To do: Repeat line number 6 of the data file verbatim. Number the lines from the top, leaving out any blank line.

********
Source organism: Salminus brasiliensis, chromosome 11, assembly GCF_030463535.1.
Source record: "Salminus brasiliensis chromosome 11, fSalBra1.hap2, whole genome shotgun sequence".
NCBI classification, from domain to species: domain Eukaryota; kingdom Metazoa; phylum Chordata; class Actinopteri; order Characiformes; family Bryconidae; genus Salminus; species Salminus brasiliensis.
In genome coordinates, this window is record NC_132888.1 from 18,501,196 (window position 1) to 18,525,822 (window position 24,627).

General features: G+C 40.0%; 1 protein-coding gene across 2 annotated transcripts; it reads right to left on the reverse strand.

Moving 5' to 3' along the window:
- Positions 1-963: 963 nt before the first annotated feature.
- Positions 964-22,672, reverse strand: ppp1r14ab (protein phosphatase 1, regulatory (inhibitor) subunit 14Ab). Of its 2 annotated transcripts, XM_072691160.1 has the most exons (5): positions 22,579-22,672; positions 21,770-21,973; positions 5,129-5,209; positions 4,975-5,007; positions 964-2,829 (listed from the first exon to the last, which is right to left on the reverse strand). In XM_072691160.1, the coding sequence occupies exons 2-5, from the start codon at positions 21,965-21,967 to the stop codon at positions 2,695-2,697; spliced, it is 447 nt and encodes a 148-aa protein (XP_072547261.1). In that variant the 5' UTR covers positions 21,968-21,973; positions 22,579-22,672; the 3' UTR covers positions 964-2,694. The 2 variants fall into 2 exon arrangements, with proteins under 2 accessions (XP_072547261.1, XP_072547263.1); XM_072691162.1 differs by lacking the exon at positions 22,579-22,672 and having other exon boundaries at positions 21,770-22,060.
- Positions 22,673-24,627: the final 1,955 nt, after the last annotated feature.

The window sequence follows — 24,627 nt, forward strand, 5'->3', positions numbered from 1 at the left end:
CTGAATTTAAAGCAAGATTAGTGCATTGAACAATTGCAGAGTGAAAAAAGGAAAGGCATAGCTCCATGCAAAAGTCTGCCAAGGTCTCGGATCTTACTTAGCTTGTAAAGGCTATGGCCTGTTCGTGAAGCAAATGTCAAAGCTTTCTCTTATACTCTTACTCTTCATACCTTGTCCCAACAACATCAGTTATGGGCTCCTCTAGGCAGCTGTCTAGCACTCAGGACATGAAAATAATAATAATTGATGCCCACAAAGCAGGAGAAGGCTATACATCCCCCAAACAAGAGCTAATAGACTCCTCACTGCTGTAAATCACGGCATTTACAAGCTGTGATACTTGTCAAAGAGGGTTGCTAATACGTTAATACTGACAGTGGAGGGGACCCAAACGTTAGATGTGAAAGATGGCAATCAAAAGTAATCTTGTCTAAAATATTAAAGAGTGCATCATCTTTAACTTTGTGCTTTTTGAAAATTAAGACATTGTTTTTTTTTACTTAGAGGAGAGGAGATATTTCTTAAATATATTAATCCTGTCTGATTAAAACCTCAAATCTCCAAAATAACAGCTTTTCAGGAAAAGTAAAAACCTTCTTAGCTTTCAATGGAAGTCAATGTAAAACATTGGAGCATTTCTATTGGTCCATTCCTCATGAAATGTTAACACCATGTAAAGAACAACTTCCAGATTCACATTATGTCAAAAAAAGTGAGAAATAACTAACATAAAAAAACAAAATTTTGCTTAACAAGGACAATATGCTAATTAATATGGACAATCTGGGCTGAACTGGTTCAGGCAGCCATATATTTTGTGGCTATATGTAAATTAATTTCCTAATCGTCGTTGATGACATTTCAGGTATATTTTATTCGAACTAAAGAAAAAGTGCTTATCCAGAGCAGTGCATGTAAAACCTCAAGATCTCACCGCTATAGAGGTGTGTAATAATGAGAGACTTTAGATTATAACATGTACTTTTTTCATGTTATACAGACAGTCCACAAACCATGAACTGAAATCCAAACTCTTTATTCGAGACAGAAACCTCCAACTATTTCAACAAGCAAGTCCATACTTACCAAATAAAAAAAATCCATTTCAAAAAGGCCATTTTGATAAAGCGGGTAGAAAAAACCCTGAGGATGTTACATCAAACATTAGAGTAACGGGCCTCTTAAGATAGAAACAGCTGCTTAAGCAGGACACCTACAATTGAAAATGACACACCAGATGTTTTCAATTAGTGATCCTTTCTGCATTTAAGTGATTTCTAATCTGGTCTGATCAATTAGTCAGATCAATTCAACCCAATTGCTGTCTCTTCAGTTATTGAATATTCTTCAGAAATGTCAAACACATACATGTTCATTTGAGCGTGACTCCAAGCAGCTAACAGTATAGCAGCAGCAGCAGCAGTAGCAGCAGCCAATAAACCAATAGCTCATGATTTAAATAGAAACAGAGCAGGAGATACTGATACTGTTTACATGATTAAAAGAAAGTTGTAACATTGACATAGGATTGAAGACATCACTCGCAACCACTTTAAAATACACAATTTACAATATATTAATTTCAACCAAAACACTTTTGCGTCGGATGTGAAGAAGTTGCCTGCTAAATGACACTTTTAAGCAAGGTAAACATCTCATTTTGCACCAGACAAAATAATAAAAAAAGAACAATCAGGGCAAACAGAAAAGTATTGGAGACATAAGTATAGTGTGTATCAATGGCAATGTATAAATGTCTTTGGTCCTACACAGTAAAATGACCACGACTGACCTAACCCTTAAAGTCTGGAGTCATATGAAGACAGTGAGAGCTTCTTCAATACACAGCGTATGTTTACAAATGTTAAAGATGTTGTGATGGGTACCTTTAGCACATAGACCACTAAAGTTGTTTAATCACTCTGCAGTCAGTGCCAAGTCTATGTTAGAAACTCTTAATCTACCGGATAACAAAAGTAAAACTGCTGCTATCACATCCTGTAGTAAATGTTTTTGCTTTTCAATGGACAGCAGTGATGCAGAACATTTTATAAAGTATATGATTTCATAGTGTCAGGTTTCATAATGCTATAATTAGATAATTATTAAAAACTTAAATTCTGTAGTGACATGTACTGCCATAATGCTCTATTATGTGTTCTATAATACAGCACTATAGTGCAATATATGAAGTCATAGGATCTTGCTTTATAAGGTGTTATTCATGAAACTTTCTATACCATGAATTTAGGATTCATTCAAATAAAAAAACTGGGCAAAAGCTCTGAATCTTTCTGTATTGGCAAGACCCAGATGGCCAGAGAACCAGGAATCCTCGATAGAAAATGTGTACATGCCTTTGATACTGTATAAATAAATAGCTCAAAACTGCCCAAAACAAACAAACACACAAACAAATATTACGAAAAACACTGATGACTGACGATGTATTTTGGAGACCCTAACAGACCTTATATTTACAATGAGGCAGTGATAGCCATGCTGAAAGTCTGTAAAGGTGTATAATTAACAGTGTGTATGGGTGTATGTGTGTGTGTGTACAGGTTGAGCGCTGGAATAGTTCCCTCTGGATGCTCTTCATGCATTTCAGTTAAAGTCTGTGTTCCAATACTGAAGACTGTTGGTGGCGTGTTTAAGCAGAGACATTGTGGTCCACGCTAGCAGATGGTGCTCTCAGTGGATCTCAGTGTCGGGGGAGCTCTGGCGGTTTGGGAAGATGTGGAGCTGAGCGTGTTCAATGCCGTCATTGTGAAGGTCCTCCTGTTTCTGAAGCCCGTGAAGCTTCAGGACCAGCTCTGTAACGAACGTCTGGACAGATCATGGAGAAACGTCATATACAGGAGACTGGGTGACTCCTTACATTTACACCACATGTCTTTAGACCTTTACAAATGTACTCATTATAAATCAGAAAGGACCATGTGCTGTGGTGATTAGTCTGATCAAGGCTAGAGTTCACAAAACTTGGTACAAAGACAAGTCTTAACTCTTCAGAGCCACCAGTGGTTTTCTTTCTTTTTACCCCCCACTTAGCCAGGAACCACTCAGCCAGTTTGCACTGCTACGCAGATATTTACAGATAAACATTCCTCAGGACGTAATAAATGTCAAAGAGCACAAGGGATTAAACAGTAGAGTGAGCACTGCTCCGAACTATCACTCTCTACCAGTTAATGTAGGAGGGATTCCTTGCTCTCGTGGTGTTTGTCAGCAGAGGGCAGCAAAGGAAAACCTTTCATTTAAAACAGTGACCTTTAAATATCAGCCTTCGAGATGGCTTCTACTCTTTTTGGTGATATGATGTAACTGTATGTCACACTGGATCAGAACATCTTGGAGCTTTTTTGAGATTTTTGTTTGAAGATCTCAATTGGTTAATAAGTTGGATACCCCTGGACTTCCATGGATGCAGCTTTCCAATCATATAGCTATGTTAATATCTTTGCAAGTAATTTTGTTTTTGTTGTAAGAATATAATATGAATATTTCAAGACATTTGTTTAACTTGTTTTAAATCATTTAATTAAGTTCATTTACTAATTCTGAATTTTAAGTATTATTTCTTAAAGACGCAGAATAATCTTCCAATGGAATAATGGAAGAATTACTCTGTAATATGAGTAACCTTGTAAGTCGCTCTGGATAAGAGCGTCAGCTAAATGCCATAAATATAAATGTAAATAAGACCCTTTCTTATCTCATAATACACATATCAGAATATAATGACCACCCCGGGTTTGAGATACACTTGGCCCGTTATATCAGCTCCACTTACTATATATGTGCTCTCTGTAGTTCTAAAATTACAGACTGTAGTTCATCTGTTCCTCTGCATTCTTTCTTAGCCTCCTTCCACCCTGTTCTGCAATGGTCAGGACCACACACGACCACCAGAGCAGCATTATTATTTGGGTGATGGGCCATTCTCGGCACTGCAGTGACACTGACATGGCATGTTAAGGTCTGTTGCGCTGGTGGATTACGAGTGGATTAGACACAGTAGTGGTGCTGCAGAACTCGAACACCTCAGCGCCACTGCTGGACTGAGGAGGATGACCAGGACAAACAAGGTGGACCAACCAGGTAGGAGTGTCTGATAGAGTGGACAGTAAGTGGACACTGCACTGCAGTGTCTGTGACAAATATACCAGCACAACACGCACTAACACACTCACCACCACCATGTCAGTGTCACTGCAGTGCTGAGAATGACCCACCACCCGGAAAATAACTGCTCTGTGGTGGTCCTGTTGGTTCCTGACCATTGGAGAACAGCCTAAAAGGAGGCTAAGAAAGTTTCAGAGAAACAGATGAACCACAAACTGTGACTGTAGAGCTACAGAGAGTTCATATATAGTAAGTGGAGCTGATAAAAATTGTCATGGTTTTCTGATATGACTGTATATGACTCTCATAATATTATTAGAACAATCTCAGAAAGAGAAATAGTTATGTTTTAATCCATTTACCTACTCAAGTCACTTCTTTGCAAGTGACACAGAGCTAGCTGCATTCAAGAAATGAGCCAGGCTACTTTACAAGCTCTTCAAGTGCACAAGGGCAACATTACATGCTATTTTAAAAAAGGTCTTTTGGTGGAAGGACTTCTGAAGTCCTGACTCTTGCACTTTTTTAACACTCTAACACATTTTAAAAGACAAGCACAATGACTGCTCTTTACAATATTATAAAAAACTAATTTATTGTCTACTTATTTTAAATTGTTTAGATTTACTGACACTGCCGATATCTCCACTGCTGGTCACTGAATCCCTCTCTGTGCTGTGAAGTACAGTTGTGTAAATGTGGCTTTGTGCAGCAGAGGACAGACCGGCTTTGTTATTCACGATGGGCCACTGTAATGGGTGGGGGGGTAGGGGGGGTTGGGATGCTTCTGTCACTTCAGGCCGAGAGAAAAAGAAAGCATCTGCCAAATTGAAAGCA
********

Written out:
Moving 5' to 3' along the window: